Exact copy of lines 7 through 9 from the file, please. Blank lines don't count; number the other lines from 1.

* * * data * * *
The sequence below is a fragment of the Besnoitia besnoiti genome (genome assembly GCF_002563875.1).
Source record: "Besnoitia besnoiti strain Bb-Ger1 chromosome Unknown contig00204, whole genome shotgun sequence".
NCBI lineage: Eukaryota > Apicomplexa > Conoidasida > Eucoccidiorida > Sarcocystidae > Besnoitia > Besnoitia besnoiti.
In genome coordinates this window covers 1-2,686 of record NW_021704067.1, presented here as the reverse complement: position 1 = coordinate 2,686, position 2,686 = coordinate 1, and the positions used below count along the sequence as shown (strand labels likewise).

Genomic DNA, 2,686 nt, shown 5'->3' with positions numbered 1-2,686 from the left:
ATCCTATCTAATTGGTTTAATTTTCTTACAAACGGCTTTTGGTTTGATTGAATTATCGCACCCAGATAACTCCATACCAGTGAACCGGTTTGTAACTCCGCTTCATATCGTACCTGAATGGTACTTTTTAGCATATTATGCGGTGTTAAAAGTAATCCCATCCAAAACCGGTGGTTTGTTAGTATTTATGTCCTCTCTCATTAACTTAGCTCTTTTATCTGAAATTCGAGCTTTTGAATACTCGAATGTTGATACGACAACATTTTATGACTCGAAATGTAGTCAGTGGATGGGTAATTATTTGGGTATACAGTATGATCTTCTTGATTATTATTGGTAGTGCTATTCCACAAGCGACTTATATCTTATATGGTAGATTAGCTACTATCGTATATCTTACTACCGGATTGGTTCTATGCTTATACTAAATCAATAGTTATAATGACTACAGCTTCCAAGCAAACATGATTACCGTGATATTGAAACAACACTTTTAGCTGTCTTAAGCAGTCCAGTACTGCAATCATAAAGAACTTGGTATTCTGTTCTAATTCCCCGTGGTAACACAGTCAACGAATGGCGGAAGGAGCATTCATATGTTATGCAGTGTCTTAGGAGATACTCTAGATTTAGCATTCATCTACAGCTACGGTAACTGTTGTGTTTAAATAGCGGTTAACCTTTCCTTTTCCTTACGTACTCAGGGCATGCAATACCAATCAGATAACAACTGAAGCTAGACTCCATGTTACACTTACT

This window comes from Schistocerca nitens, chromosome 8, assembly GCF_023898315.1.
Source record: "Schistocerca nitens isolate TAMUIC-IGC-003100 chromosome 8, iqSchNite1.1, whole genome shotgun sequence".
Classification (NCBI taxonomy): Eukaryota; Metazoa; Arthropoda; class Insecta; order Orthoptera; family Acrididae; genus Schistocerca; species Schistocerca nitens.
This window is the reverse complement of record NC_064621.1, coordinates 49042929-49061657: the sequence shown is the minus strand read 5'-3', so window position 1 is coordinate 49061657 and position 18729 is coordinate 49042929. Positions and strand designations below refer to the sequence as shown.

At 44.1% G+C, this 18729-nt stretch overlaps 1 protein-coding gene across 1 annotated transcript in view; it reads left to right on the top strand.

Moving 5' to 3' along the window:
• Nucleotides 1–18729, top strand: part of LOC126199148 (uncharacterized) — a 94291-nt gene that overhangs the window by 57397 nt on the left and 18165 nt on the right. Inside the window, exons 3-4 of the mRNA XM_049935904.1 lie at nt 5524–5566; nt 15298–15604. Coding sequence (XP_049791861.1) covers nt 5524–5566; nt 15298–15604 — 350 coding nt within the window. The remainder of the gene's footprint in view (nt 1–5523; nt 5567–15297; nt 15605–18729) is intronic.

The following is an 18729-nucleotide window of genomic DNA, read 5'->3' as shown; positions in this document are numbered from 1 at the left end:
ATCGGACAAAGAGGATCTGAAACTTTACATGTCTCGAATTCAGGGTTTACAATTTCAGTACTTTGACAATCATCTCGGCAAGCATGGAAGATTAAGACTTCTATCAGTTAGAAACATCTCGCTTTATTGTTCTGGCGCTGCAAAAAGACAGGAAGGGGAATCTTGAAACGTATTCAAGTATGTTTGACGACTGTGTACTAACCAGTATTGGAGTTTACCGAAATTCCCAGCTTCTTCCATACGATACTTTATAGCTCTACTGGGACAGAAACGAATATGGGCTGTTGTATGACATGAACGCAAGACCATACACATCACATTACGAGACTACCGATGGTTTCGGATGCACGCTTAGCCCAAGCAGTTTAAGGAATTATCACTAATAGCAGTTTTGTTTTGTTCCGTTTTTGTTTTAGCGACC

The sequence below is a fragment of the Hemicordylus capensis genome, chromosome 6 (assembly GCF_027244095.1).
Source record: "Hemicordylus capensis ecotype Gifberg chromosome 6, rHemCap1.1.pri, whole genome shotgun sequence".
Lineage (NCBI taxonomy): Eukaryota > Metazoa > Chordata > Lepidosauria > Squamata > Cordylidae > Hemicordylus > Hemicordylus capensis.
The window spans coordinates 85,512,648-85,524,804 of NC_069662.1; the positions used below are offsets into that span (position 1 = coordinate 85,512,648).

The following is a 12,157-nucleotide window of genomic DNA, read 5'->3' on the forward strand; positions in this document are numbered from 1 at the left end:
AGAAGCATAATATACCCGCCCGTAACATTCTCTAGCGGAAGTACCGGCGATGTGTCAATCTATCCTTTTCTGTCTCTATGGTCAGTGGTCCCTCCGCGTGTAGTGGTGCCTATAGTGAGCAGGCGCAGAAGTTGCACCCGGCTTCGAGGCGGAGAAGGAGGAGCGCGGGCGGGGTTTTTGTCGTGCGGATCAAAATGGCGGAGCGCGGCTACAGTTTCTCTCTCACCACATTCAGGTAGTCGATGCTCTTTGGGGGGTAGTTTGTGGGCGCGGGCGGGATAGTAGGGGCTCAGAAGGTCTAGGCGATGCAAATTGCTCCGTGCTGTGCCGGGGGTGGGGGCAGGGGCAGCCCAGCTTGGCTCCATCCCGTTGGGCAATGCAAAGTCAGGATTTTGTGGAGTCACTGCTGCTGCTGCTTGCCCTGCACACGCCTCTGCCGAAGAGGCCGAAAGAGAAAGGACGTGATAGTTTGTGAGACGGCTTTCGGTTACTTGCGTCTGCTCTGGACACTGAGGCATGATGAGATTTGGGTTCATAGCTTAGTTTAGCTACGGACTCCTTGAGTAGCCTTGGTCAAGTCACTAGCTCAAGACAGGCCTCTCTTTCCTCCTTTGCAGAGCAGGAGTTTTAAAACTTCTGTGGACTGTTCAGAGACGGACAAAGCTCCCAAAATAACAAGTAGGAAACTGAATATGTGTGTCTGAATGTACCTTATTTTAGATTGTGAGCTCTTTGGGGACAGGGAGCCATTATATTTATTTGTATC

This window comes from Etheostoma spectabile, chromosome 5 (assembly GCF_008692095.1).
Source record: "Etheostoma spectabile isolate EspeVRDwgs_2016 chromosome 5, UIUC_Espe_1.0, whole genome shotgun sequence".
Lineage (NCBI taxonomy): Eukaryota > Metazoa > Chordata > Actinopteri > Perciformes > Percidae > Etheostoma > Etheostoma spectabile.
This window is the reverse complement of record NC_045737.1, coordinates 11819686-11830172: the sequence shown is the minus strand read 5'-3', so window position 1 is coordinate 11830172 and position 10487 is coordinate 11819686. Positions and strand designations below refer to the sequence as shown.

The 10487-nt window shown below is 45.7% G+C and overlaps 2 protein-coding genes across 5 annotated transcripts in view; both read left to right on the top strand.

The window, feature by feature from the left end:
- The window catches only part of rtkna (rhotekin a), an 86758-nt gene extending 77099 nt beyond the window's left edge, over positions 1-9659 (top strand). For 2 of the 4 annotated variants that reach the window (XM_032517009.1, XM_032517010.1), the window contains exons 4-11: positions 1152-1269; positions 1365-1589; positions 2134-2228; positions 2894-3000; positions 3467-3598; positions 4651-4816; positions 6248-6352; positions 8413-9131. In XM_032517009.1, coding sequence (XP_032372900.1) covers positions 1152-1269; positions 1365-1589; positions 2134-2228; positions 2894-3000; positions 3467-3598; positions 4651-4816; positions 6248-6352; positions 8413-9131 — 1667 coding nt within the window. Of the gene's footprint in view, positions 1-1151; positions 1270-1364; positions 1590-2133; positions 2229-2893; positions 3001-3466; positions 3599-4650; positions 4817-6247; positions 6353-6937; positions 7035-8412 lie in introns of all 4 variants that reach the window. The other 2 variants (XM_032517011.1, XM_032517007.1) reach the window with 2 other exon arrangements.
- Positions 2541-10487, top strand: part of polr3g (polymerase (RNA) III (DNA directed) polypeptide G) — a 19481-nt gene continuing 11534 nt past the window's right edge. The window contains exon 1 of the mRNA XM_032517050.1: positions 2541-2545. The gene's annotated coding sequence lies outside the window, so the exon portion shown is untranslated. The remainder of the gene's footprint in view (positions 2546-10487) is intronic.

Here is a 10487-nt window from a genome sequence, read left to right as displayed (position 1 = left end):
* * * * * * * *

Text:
This window comes from Schistocerca nitens, chromosome 8, assembly GCF_023898315.1.
Source record: "Schistocerca nitens isolate TAMUIC-IGC-003100 chromosome 8, iqSchNite1.1, whole genome shotgun sequence".
Classification (NCBI taxonomy): Eukaryota; Metazoa; Arthropoda; class Insecta; order Orthoptera; family Acrididae; genus Schistocerca; species Schistocerca nitens.